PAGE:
But things in the long-term didn’t work out as well for Israel as Judah. A book about the Old Testament tells us that Israel, though it was richer, more willing to innovate, and more integrated into the life of the region (Judah was a poor and isolated country), was also more volatile. David’s line was preserved in the kings who ruled until the sixth century BCE, when Babylon conquered Judah and deported many of its ablest people. Israel had been conquered by Assyria about a century before, and unlike Judah, was never able to put its kingdom together again. In that time there had been multiple dynasties. The Samaritans mentioned in the New Testament were descendants of the northern kingdom, and detested by the Jews, who lived in Judah (called Judea by the time the Romans conquered the Middle East), which was why the parable of the Good Samaritan is found in the Bible. The Jews had been more conservative, and some were fanatical, at least about the presence of the Romans.

Interestingly, a book I read about twenty years ago, said there were still Samaritans surviving in the Middle East, but only a few hundred. The account said they had their own Torah (not including equivalents of the later books of the Old Testament, apparently), which was somewhat different than the Jewish version which has come down to us.

It seems that the northern kingdom, which seems superficially more attractive than the southern one, was less stable, though the southern kingdom also suffered a great deal. Assyria probably deported a lot of Israelites, and the suspicion is that many of them assimilated. Jews would later assimilate too, but not often (this was not always their doing).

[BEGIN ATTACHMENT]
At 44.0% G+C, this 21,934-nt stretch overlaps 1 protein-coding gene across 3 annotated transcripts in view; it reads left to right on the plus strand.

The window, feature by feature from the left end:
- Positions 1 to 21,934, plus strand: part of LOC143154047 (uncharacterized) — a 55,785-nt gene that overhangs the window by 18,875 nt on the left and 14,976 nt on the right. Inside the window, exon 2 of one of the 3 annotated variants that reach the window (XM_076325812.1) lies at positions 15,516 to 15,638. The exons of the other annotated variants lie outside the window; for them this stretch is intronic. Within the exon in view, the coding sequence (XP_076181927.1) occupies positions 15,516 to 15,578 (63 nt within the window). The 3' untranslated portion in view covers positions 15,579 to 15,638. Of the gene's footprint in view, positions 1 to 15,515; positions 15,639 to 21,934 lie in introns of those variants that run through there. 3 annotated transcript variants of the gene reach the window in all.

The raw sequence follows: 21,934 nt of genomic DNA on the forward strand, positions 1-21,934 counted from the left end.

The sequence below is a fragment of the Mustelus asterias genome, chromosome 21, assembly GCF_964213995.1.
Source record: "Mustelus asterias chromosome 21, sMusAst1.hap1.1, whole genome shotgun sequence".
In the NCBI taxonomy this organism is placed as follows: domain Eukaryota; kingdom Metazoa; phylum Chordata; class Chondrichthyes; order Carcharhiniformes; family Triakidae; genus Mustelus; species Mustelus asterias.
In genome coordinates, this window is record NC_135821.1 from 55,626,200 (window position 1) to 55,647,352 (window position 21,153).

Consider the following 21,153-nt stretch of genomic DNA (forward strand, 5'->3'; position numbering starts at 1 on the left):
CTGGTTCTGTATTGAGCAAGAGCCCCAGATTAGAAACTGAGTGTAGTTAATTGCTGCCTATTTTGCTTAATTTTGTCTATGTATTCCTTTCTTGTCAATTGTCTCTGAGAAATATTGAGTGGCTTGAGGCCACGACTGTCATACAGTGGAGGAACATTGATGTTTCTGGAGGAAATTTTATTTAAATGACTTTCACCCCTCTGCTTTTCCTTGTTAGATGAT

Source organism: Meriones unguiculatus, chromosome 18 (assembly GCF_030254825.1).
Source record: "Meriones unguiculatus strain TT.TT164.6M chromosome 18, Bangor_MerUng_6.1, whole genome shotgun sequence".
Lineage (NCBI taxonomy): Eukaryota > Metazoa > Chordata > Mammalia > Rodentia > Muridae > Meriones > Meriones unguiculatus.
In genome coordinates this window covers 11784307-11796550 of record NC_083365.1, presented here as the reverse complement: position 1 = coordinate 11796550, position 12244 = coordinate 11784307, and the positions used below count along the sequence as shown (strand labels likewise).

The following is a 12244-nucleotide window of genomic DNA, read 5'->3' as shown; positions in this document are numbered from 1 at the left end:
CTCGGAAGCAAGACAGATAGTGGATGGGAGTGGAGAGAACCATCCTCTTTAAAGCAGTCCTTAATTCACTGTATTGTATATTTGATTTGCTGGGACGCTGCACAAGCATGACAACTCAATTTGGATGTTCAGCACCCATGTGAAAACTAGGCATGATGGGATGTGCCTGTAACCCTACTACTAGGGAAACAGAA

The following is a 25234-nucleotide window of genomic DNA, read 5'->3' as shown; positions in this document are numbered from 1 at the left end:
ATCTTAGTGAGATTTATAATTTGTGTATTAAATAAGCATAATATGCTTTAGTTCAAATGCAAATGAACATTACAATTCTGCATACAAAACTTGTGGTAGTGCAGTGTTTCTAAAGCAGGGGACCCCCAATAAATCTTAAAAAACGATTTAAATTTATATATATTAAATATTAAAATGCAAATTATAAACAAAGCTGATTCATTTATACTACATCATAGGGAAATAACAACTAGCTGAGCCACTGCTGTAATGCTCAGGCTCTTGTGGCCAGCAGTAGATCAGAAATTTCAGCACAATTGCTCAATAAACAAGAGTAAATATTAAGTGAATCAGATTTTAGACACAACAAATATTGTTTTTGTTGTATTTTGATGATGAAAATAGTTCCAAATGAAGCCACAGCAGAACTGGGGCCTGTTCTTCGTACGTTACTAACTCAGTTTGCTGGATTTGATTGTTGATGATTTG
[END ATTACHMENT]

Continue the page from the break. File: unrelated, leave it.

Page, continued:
The only obvious moral is to beware of propaganda. It seems that even David’s most famous feat wasn’t really his: Goliath seems to have been killed by someone else. This novel doesn’t credit Saul’s supposed attempts to kill David; it says Saul would have succeeded if he’d tried. Nor does it credit Saul’s visit to the Witch of Endor. All these incidents were propaganda created by the victor to justify the treason that gained him the monarchy. Propaganda is no less dangerous today, and no easier to decode. It may be even more ubiquitous than in the past: America took the lead in creating the advertisement industry which influenced Adolph Hitler in particular. There may be other morals here too: perhaps that suffering and faith mean more in the long run than wealth. That’s not a particularly welcome message.

World Series 2016


It must have been at least by August I realized the Cleveland Indians had a pretty good team. Nothing was certain at that point, and they had only one starting pitcher with a very good record (one of the ways I judge), but they were leading their division. In September they went on a winning streak which locked up a place in the playoffs, but at that point they’d also lost two of their starting pitchers, so along with most commentators, I didn’t expect they’d be able to get far in the post-season.

I missed their first series, with Boston, which they swept. I began watching their second series, with Toronto, in which they lost only one game. Then came the World Series, and I was really fixated on what was happening.

Especially Corey Kluber, Cleveland’s best starting pitcher. He wasn’t being perfect in the post-season, but very nearly so. His stuff and control were dazzling the Cubs, freezing them at the plate and causing them to miss when they did swing. Kluber showed no emotion on the mound, he only pitched, and shut the Cubs down.